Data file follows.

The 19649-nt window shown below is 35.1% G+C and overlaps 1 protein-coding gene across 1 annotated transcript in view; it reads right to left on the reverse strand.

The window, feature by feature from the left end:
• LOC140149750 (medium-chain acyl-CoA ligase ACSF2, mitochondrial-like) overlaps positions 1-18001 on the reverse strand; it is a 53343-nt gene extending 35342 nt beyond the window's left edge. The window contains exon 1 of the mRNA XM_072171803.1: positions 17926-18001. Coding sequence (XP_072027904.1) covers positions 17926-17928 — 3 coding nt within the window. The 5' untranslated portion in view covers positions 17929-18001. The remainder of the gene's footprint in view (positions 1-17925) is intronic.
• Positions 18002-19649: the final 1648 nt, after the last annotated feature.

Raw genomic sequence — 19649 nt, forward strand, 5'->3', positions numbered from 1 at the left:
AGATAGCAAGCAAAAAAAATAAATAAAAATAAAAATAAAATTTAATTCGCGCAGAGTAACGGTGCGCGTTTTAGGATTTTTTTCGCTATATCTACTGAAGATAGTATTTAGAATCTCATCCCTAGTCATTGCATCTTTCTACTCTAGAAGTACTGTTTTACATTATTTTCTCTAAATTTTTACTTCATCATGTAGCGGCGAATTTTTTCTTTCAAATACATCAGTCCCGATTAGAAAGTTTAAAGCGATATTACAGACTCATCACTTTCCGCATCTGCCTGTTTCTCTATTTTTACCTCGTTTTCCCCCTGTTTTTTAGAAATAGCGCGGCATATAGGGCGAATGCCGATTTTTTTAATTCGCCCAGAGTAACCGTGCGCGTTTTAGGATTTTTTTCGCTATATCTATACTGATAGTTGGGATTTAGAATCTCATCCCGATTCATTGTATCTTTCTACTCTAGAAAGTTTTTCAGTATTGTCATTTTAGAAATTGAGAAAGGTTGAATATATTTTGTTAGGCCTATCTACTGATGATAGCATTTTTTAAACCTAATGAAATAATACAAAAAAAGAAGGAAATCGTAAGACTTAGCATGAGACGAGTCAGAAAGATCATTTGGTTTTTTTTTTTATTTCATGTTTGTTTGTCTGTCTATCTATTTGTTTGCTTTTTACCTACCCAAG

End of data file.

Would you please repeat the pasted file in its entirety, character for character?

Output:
The 19649-nt window shown below is 35.1% G+C and overlaps 1 protein-coding gene across 1 annotated transcript in view; it reads right to left on the reverse strand.

The window, feature by feature from the left end:
• LOC140149750 (medium-chain acyl-CoA ligase ACSF2, mitochondrial-like) overlaps positions 1-18001 on the reverse strand; it is a 53343-nt gene extending 35342 nt beyond the window's left edge. The window contains exon 1 of the mRNA XM_072171803.1: positions 17926-18001. Coding sequence (XP_072027904.1) covers positions 17926-17928 — 3 coding nt within the window. The 5' untranslated portion in view covers positions 17929-18001. The remainder of the gene's footprint in view (positions 1-17925) is intronic.
• Positions 18002-19649: the final 1648 nt, after the last annotated feature.

Raw genomic sequence — 19649 nt, forward strand, 5'->3', positions numbered from 1 at the left:
AGATAGCAAGCAAAAAAAATAAATAAAAATAAAAATAAAATTTAATTCGCGCAGAGTAACGGTGCGCGTTTTAGGATTTTTTTCGCTATATCTACTGAAGATAGTATTTAGAATCTCATCCCTAGTCATTGCATCTTTCTACTCTAGAAGTACTGTTTTACATTATTTTCTCTAAATTTTTACTTCATCATGTAGCGGCGAATTTTTTCTTTCAAATACATCAGTCCCGATTAGAAAGTTTAAAGCGATATTACAGACTCATCACTTTCCGCATCTGCCTGTTTCTCTATTTTTACCTCGTTTTCCCCCTGTTTTTTAGAAATAGCGCGGCATATAGGGCGAATGCCGATTTTTTTAATTCGCCCAGAGTAACCGTGCGCGTTTTAGGATTTTTTTCGCTATATCTATACTGATAGTTGGGATTTAGAATCTCATCCCGATTCATTGTATCTTTCTACTCTAGAAAGTTTTTCAGTATTGTCATTTTAGAAATTGAGAAAGGTTGAATATATTTTGTTAGGCCTATCTACTGATGATAGCATTTTTTAAACCTAATGAAATAATACAAAAAAAGAAGGAAATCGTAAGACTTAGCATGAGACGAGTCAGAAAGATCATTTGGTTTTTTTTTTTATTTCATGTTTGTTTGTCTGTCTATCTATTTGTTTGCTTTTTACCTACCCAAG